The endorsement of the Personal Status Law Dec. 11 by the Jordanian Lower House evoked the anger of activists and supporters of women rights in Jordan for keeping the exceptions of early marriage at the age of 15.
The amendments on the law regulating family affairs such as marriage, divorce, inheritance, custody and guardianship issues according to sharia (Islamic law) were disappointing for the feminist movement represented by the Jordanian National Commission for Women (JNCW), civil society institutions and activists.
On Dec. 11, the movement started collecting signatures from the public for a petition demanding the Senate to consider amending some articles of the law. So far, 5,225 signatures have been collected.
A bill approved by the House of Deputies is passed to the Senate for debate and a vote. If approved, the bill is then submitted to the king, who can either grant consent by royal decree or return the bill unapproved with justifications.
The petition is a list of proposed amendments of around 11 articles, topped with demands to omit conditions that allow minors to get married, or raise the minimum age for marriage to 16 in case the conditions were retained under Article 10 of the law.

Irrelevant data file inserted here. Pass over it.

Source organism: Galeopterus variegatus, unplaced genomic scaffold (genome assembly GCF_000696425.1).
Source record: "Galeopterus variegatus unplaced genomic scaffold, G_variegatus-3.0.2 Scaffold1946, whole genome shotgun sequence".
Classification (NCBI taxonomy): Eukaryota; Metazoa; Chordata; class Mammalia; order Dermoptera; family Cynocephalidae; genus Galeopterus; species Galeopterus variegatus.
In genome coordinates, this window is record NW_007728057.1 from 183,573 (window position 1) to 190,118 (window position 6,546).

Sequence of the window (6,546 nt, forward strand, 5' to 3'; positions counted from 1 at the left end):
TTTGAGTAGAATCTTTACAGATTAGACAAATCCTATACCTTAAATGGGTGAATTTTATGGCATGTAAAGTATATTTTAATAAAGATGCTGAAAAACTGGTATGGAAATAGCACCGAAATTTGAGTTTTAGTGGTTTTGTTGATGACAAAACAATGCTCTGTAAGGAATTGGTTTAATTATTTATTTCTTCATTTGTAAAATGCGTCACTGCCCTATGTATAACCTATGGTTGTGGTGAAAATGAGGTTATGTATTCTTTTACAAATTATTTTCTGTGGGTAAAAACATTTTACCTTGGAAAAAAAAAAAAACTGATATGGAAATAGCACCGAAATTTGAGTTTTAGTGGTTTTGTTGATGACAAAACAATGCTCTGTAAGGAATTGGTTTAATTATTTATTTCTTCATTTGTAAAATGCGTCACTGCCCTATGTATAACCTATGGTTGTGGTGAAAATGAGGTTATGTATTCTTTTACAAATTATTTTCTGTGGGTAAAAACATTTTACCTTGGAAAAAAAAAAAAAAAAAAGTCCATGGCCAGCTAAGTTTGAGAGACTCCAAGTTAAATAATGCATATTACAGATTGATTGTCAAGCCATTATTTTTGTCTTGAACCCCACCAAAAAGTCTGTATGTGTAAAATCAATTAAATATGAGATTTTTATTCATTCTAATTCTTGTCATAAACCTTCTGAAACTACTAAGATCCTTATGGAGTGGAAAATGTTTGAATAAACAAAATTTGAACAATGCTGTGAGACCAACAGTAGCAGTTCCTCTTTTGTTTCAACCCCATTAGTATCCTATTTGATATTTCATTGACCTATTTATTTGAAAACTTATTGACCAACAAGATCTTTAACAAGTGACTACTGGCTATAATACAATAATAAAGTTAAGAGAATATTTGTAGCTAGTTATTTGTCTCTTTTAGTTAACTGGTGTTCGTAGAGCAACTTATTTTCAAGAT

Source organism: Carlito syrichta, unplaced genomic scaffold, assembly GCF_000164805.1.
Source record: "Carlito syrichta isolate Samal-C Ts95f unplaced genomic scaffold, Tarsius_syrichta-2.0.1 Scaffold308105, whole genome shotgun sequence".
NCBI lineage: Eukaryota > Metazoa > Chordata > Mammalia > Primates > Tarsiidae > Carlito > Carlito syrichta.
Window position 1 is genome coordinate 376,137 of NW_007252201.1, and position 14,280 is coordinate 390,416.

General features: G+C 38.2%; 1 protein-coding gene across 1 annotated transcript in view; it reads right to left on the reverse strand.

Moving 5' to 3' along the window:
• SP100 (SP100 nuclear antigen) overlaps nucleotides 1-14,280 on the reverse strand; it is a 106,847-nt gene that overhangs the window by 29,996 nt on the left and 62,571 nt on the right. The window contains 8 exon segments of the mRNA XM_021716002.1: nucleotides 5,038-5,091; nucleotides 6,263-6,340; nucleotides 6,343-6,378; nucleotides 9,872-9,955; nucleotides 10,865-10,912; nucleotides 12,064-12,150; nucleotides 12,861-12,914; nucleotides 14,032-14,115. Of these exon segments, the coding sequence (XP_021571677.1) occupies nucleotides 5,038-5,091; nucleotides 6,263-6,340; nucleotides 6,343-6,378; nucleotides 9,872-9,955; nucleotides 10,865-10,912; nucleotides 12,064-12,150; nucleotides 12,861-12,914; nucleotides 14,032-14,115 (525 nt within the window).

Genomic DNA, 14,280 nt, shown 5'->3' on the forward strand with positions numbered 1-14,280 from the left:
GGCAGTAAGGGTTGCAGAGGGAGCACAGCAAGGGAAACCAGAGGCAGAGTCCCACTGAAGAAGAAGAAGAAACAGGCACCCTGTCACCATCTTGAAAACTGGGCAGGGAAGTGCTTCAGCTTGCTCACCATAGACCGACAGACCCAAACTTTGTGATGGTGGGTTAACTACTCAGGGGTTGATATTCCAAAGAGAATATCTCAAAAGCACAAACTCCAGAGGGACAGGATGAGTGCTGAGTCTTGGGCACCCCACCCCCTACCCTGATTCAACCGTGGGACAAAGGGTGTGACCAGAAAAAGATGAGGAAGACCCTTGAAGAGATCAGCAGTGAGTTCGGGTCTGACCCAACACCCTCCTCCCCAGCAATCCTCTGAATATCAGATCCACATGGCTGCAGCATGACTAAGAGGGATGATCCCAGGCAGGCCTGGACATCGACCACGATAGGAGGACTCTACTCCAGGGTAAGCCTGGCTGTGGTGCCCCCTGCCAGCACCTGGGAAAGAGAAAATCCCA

The controversial article provides, under the request of applicants, marriage permits at the age of 15 (according to the 2010 version of the temporary law) or “for those turning the age of 16” (according to the Lower House's recent amendments).
Salam Nims, JNCW's secretary-general, told Al-Monitor that both versions have the same legal interpretation but with different linguistic structure, as minors still can get married at the age of 15.
Nirmeen Murad, a women's rights activist, told Al-Monitor that the problem of early marriage lays in its association with forced marriage since such decisions are usually taken by the family, not by the girl because she is not in charge of taking her own decisions. She called on the state to take strict measures on the policy level to combat this phenomenon.
Marriage under 18 is considered an exception by the law and special regulations issued by the Supreme Court Department control the process of granting marriage permissions to "under-aged" applicants. A committee of sharia judges studies living conditions and education status of each applicant and accordingly decides to grant marriage permission or not. The decision greatly depends on the committee's estimation of whether the girl is ready for marriage or not.
However, Judge Ashraf Omari from the Supreme Court Department told Al-Monitor over the phone that the new regulations to impose limitations on child marriage that were developed in late 2017 and went into effect in January show that cases of child marriage dropped by 25%.
The average number of minors between ages 15 and 18 who got married in 2018 decreased to 3% from 4% in 2017, Omari said.